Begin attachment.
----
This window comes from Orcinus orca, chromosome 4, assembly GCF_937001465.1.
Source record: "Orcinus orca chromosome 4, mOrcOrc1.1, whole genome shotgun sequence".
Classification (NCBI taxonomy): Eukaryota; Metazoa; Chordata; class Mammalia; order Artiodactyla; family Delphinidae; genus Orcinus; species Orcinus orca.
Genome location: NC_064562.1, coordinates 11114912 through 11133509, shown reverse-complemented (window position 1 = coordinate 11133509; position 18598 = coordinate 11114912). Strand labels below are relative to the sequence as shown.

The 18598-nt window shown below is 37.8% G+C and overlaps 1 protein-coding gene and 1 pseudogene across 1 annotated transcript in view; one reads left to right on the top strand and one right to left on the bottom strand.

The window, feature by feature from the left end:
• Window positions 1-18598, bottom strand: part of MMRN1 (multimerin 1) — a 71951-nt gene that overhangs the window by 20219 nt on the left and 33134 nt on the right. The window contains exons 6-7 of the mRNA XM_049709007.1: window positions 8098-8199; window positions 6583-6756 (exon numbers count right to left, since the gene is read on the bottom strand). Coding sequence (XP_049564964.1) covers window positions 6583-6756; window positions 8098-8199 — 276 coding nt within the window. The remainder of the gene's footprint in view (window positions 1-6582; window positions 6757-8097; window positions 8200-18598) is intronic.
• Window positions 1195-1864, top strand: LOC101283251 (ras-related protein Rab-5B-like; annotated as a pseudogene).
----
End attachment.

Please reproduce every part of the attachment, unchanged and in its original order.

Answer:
This window comes from Orcinus orca, chromosome 4, assembly GCF_937001465.1.
Source record: "Orcinus orca chromosome 4, mOrcOrc1.1, whole genome shotgun sequence".
Classification (NCBI taxonomy): Eukaryota; Metazoa; Chordata; class Mammalia; order Artiodactyla; family Delphinidae; genus Orcinus; species Orcinus orca.
Genome location: NC_064562.1, coordinates 11114912 through 11133509, shown reverse-complemented (window position 1 = coordinate 11133509; position 18598 = coordinate 11114912). Strand labels below are relative to the sequence as shown.

The 18598-nt window shown below is 37.8% G+C and overlaps 1 protein-coding gene and 1 pseudogene across 1 annotated transcript in view; one reads left to right on the top strand and one right to left on the bottom strand.

The window, feature by feature from the left end:
• Window positions 1-18598, bottom strand: part of MMRN1 (multimerin 1) — a 71951-nt gene that overhangs the window by 20219 nt on the left and 33134 nt on the right. The window contains exons 6-7 of the mRNA XM_049709007.1: window positions 8098-8199; window positions 6583-6756 (exon numbers count right to left, since the gene is read on the bottom strand). Coding sequence (XP_049564964.1) covers window positions 6583-6756; window positions 8098-8199 — 276 coding nt within the window. The remainder of the gene's footprint in view (window positions 1-6582; window positions 6757-8097; window positions 8200-18598) is intronic.
• Window positions 1195-1864, top strand: LOC101283251 (ras-related protein Rab-5B-like; annotated as a pseudogene).